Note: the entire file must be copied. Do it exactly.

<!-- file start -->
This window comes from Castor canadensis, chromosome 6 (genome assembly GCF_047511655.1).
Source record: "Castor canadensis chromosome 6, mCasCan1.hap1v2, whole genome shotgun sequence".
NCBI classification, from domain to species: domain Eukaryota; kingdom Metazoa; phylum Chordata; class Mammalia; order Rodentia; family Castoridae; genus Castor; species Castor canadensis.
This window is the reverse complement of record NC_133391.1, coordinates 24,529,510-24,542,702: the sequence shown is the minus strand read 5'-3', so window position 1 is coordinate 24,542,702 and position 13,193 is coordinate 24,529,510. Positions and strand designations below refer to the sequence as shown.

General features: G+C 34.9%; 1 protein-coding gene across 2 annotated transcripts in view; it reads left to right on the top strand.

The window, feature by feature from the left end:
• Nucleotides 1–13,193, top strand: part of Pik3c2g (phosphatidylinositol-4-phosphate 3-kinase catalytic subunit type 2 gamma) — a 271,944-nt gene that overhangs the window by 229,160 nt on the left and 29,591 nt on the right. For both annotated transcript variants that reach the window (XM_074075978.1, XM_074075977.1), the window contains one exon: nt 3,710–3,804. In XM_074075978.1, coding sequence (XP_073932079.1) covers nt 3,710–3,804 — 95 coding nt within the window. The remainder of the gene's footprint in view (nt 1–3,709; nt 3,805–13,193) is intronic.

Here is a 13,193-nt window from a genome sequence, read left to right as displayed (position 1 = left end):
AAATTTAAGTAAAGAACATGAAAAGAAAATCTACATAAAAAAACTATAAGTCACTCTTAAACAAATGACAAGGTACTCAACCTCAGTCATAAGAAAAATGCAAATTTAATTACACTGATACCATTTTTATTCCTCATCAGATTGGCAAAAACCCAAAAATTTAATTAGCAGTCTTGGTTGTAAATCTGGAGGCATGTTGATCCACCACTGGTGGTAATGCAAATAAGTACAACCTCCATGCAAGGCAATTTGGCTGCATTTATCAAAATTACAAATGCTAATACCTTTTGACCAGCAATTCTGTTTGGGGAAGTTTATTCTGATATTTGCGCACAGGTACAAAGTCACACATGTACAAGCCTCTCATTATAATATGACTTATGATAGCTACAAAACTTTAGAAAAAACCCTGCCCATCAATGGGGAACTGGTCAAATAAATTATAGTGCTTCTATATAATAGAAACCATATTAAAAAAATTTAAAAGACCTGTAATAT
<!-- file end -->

This window comes from Castor canadensis, chromosome 6 (genome assembly GCF_047511655.1).
Source record: "Castor canadensis chromosome 6, mCasCan1.hap1v2, whole genome shotgun sequence".
NCBI classification, from domain to species: domain Eukaryota; kingdom Metazoa; phylum Chordata; class Mammalia; order Rodentia; family Castoridae; genus Castor; species Castor canadensis.
This window is the reverse complement of record NC_133391.1, coordinates 24,529,510-24,542,702: the sequence shown is the minus strand read 5'-3', so window position 1 is coordinate 24,542,702 and position 13,193 is coordinate 24,529,510. Positions and strand designations below refer to the sequence as shown.

General features: G+C 34.9%; 1 protein-coding gene across 2 annotated transcripts in view; it reads left to right on the top strand.

The window, feature by feature from the left end:
• Nucleotides 1–13,193, top strand: part of Pik3c2g (phosphatidylinositol-4-phosphate 3-kinase catalytic subunit type 2 gamma) — a 271,944-nt gene that overhangs the window by 229,160 nt on the left and 29,591 nt on the right. For both annotated transcript variants that reach the window (XM_074075978.1, XM_074075977.1), the window contains one exon: nt 3,710–3,804. In XM_074075978.1, coding sequence (XP_073932079.1) covers nt 3,710–3,804 — 95 coding nt within the window. The remainder of the gene's footprint in view (nt 1–3,709; nt 3,805–13,193) is intronic.

Here is a 13,193-nt window from a genome sequence, read left to right as displayed (position 1 = left end):
AAATTTAAGTAAAGAACATGAAAAGAAAATCTACATAAAAAAACTATAAGTCACTCTTAAACAAATGACAAGGTACTCAACCTCAGTCATAAGAAAAATGCAAATTTAATTACACTGATACCATTTTTATTCCTCATCAGATTGGCAAAAACCCAAAAATTTAATTAGCAGTCTTGGTTGTAAATCTGGAGGCATGTTGATCCACCACTGGTGGTAATGCAAATAAGTACAACCTCCATGCAAGGCAATTTGGCTGCATTTATCAAAATTACAAATGCTAATACCTTTTGACCAGCAATTCTGTTTGGGGAAGTTTATTCTGATATTTGCGCACAGGTACAAAGTCACACATGTACAAGCCTCTCATTATAATATGACTTATGATAGCTACAAAACTTTAGAAAAAACCCTGCCCATCAATGGGGAACTGGTCAAATAAATTATAGTGCTTCTATATAATAGAAACCATATTAAAAAAATTTAAAAGACCTGTAATAT